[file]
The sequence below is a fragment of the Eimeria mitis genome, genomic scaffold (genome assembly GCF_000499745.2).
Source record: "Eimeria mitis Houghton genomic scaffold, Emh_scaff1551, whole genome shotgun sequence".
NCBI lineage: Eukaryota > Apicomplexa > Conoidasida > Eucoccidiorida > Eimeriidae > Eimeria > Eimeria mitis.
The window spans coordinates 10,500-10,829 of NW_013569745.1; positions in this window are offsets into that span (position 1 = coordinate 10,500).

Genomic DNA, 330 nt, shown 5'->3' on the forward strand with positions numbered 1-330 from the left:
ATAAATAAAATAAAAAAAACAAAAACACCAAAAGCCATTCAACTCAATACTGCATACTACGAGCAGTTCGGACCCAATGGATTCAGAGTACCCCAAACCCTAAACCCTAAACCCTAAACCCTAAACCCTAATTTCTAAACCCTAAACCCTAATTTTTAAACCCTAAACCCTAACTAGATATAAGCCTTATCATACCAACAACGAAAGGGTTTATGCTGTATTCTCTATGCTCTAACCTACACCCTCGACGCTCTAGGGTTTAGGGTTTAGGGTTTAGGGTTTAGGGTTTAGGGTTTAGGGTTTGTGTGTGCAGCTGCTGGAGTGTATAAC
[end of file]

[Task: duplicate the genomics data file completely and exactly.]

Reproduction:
The sequence below is a fragment of the Eimeria mitis genome, genomic scaffold (genome assembly GCF_000499745.2).
Source record: "Eimeria mitis Houghton genomic scaffold, Emh_scaff1551, whole genome shotgun sequence".
NCBI lineage: Eukaryota > Apicomplexa > Conoidasida > Eucoccidiorida > Eimeriidae > Eimeria > Eimeria mitis.
The window spans coordinates 10,500-10,829 of NW_013569745.1; positions in this window are offsets into that span (position 1 = coordinate 10,500).

Genomic DNA, 330 nt, shown 5'->3' on the forward strand with positions numbered 1-330 from the left:
ATAAATAAAATAAAAAAAACAAAAACACCAAAAGCCATTCAACTCAATACTGCATACTACGAGCAGTTCGGACCCAATGGATTCAGAGTACCCCAAACCCTAAACCCTAAACCCTAAACCCTAAACCCTAATTTCTAAACCCTAAACCCTAATTTTTAAACCCTAAACCCTAACTAGATATAAGCCTTATCATACCAACAACGAAAGGGTTTATGCTGTATTCTCTATGCTCTAACCTACACCCTCGACGCTCTAGGGTTTAGGGTTTAGGGTTTAGGGTTTAGGGTTTAGGGTTTAGGGTTTGTGTGTGCAGCTGCTGGAGTGTATAAC